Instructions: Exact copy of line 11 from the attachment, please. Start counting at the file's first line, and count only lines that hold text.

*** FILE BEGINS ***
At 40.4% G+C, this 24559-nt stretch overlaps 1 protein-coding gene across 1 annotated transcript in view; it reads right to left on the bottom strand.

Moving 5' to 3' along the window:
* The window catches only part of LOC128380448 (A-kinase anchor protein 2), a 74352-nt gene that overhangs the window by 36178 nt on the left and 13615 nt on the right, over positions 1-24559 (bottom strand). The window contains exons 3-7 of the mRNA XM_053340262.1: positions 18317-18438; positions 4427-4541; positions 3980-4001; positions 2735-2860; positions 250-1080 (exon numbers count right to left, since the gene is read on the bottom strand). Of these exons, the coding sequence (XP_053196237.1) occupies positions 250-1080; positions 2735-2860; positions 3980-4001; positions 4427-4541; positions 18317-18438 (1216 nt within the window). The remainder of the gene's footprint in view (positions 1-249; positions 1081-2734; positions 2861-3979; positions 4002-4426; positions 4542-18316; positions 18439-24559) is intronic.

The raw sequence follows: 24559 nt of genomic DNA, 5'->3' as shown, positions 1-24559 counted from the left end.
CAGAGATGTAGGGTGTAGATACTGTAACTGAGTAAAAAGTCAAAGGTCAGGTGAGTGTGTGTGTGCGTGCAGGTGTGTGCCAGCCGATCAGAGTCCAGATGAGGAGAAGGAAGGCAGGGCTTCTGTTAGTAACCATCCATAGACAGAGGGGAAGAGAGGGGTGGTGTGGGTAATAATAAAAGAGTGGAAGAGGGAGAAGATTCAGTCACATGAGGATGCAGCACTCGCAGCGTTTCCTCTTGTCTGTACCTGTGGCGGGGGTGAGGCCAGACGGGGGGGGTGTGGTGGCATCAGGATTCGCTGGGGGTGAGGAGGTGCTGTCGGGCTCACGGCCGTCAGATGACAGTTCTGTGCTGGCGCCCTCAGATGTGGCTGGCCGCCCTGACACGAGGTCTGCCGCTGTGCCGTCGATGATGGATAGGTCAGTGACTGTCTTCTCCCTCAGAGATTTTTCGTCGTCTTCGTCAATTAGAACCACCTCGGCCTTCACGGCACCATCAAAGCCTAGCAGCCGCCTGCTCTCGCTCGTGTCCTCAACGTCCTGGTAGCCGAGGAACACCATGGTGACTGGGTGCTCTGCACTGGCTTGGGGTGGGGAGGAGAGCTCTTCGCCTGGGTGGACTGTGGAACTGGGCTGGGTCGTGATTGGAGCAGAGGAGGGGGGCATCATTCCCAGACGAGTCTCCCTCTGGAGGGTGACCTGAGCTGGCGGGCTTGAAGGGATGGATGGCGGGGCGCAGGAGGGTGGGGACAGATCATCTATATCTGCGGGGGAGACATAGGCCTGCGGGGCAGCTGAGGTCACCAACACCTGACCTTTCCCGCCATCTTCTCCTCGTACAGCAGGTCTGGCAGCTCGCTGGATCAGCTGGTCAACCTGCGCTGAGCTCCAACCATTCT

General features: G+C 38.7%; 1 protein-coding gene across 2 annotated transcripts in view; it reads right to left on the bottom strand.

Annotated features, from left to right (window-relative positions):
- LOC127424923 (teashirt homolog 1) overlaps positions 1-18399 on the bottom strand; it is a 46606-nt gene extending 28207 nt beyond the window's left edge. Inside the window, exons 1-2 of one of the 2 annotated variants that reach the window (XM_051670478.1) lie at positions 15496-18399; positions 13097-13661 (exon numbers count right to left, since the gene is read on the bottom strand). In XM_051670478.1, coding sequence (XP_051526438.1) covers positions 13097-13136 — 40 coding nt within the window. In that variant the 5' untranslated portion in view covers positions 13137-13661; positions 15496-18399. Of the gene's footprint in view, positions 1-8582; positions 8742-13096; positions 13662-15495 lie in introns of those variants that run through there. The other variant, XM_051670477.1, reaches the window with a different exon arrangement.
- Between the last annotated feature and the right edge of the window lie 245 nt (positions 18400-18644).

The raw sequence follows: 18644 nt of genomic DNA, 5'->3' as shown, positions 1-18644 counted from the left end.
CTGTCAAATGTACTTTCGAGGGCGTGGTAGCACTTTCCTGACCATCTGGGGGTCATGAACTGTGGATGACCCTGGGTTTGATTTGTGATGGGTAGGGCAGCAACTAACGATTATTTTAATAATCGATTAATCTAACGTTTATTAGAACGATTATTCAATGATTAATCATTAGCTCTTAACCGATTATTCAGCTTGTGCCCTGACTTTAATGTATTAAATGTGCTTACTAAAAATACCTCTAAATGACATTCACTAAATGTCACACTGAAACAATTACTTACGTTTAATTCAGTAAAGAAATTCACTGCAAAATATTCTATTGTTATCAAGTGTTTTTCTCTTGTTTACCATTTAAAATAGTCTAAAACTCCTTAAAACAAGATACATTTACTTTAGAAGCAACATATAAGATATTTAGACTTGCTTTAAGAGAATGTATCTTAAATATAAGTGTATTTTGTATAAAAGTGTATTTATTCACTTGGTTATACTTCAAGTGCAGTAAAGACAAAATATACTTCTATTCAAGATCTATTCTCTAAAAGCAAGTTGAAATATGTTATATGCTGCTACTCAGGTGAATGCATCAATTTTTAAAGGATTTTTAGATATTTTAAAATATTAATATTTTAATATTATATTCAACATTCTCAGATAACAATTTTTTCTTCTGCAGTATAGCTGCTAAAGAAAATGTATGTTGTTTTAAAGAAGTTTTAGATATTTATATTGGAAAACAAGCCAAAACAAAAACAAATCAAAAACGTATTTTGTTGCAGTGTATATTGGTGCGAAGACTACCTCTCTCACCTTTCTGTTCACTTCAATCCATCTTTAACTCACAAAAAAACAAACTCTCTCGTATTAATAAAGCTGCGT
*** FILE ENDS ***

CTGTCAAATGTACTTTCGAGGGCGTGGTAGCACTTTCCTGACCATCTGGGGGTCATGAACTGTGGATGACCCTGGGTTTGATTTGTGATGGGTAGGGCAGCAACTAACGATTATTTTAATAATCGATTAATCTAACGTTTATTAGAACGATTATTCAATGATTAATCATTAGCTCTTAACCGATTATTCAGCTTGTGCCCTGACTTTAATGTATTAAATGTGCTTACTAAAAATACCTCTAAATGACATTCACTAAATGTCACACTGAAACAATTACTTACGTTTAATTCAGTAAAGAAATTCACTGCAAAATATTCTATTGTTATCAAGTGTTTTTCTCTTGTTTACCATTTAAAATAGTCTAAAACTCCTTAAAACAAGATACATTTACTTTAGAAGCAACATATAAGATATTTAGACTTGCTTTAAGAGAATGTATCTTAAATATAAGTGTATTTTGTATAAAAGTGTATTTATTCACTTGGTTATACTTCAAGTGCAGTAAAGACAAAATATACTTCTATTCAAGATCTATTCTCTAAAAGCAAGTTGAAATATGTTATATGCTGCTACTCAGGTGAATGCATCAATTTTTAAAGGATTTTTAGATATTTTAAAATATTAATATTTTAATATTATATTCAACATTCTCAGATAACAATTTTTTCTTCTGCAGTATAGCTGCTAAAGAAAATGTATGTTGTTTTAAAGAAGTTTTAGATATTTATATTGGAAAACAAGCCAAAACAAAAACAAATCAAAAACGTATTTTGTTGCAGTGTATATTGGTGCGAAGACTACCTCTCTCACCTTTCTGTTCACTTCAATCCATCTTTAACTCACAAAAAAACAAACTCTCTCGTATTAATAAAGCTGCGT